This presentation was created through a collaboration with a middle school teacher, Ms. Jenny Kim, who works with 7th graders in Norwalk, CA. Though we put this together in 2010, I think the ideas are still quite relevant and powerful to consider. Note that Ms. Kim's students made HUGE gains in their mathematics achievement in the span of one academic year in her classroom with 2/3 moving from below proficiency to at or above proficiency. Hope you find in this some ideas for your own classroom!

## Friday, September 28, 2012

## Tuesday, September 25, 2012

### Apps for Math Learning

As we see more students having access to web-enabled handheld devices such as tablets it is important that we (the adults in their lives) help them to use these devices productively. Recent research has revealed a new "digital divide" though not in access to devices but in knowing how to use the devices to support learning. (Read Warschauer and Matuchiniak's detailed summary of this research to learn more). Of course, this requires us as educators to know a bit more about such tools! With this in mind, here are some places to begin.

A growing number of apps support meaningful mathematics learning. By this I mean these engage users in more than factual recall or procedural drills (which are okay if that is your objective - for example Concentration and Pick-a-Path are great!). A few of my favorites are:

- Okta's Rescue is for preK-2 children and helps them develop number sense by counting, subitizing (recognizing units), and recognizing sets of 10 (when counting how many Oktas were saved). To learn more about the importance of subitizing to students' early development of number, read this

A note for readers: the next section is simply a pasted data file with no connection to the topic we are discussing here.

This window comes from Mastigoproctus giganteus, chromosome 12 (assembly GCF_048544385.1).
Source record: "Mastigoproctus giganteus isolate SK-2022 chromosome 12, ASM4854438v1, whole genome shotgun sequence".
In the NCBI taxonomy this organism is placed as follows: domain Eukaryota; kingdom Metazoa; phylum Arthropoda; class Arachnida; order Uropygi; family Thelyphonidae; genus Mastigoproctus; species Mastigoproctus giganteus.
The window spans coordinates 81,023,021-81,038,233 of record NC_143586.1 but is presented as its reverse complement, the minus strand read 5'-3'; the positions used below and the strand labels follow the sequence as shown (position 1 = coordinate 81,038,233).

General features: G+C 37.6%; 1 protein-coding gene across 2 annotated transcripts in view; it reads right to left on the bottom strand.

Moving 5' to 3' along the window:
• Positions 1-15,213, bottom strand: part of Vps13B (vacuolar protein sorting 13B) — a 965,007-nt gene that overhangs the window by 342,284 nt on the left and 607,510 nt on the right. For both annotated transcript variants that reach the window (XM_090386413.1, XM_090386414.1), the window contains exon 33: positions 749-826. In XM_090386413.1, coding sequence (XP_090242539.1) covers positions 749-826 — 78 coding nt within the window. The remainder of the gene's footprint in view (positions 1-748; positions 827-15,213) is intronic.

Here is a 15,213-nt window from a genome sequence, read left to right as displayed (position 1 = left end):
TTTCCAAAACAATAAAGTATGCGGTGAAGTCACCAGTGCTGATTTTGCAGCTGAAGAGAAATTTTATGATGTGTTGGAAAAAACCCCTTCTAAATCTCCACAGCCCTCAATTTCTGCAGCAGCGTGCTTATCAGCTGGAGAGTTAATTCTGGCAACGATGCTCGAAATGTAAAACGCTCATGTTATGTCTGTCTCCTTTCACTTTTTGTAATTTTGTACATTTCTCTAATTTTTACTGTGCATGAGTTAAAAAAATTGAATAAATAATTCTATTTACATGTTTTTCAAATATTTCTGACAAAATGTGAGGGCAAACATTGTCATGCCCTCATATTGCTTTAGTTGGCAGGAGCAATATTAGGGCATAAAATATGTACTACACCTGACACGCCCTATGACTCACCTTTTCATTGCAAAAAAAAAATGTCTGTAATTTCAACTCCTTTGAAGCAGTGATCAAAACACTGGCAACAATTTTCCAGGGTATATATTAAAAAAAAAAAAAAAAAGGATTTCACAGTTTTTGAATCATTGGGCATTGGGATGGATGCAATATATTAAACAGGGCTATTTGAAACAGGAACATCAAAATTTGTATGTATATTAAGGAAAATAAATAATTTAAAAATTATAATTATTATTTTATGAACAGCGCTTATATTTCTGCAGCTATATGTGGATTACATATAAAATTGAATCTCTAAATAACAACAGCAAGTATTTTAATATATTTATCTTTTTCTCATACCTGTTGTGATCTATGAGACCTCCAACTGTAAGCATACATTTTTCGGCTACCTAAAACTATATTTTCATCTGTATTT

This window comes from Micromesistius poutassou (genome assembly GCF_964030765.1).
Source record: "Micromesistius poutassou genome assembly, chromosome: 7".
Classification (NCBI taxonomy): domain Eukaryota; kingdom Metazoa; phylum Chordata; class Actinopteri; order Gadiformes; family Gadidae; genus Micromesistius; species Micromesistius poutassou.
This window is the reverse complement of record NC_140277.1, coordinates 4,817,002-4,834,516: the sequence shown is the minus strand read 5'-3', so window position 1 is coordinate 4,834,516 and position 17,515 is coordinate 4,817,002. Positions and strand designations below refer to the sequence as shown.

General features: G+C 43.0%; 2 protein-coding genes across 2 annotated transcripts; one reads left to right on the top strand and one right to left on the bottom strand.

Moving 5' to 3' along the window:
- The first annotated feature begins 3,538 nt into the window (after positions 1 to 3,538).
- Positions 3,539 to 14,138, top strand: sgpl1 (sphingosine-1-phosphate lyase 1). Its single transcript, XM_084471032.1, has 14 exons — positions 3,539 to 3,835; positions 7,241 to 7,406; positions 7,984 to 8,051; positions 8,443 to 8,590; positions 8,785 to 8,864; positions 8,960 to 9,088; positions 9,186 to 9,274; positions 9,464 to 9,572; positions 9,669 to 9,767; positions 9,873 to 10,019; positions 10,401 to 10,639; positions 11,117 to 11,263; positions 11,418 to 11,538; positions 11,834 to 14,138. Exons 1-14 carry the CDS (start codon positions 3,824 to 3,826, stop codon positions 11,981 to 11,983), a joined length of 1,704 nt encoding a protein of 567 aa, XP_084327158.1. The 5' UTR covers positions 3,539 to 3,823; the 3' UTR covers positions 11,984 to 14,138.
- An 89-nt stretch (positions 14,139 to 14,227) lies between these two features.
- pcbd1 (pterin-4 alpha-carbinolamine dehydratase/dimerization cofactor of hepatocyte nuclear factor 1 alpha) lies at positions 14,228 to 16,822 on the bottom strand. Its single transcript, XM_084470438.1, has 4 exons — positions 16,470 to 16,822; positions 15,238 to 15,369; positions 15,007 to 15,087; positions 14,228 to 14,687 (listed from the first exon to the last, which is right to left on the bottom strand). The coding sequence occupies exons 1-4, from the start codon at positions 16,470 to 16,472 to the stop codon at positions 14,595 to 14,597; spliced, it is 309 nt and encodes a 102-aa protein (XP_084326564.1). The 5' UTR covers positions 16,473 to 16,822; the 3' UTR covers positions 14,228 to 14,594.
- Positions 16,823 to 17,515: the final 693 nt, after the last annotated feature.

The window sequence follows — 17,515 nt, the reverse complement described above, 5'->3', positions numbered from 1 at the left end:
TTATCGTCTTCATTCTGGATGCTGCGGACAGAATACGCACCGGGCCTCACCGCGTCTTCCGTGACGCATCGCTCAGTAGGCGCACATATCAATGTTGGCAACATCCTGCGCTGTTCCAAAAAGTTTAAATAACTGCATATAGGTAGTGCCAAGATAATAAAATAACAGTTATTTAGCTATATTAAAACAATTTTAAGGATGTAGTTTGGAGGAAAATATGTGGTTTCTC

*Teaching Children Mathematics*article by Doug Clements. - Motion Math's Wings app (only for Apple devices) offers a fun way to learn about multiplication through multiple representations including grouping and array models. A nice article about what underlies students' understanding of multiplication, see Smith & Smith's "Assessing Elementary Understanding of Multiplication."
- Finally, here are a couple of apps to develop fraction understanding. Math Tappers: Estimate Fractions asks you estimate where a fraction or sum of two fractions would be placed on a number line and how a fraction is represented visually. It's a simple app done quite well. NCTM offers Equivalent Fractions for Apple and Android devices. It allows users to develop understanding of the relationships between visual representations of a fraction and the placement of the fraction on a number line. See my earlier blog entry about fraction learning to get a sense of how to support students in developing understanding of this critical set of ideas.

Also note that while the apps shared here are for mobile devices, there is a treasure-trove of web-based applets that support conceptual learning of mathematics on NCTM's Illuminations site! If you've not been there for a while, check out what's new.

Update 9/28/12 Edutopia released today a free (with registration) guide,

Update 9/28/12 Edutopia released today a free (with registration) guide,

*Mobile Devices for Learning:What You Need to Know*.
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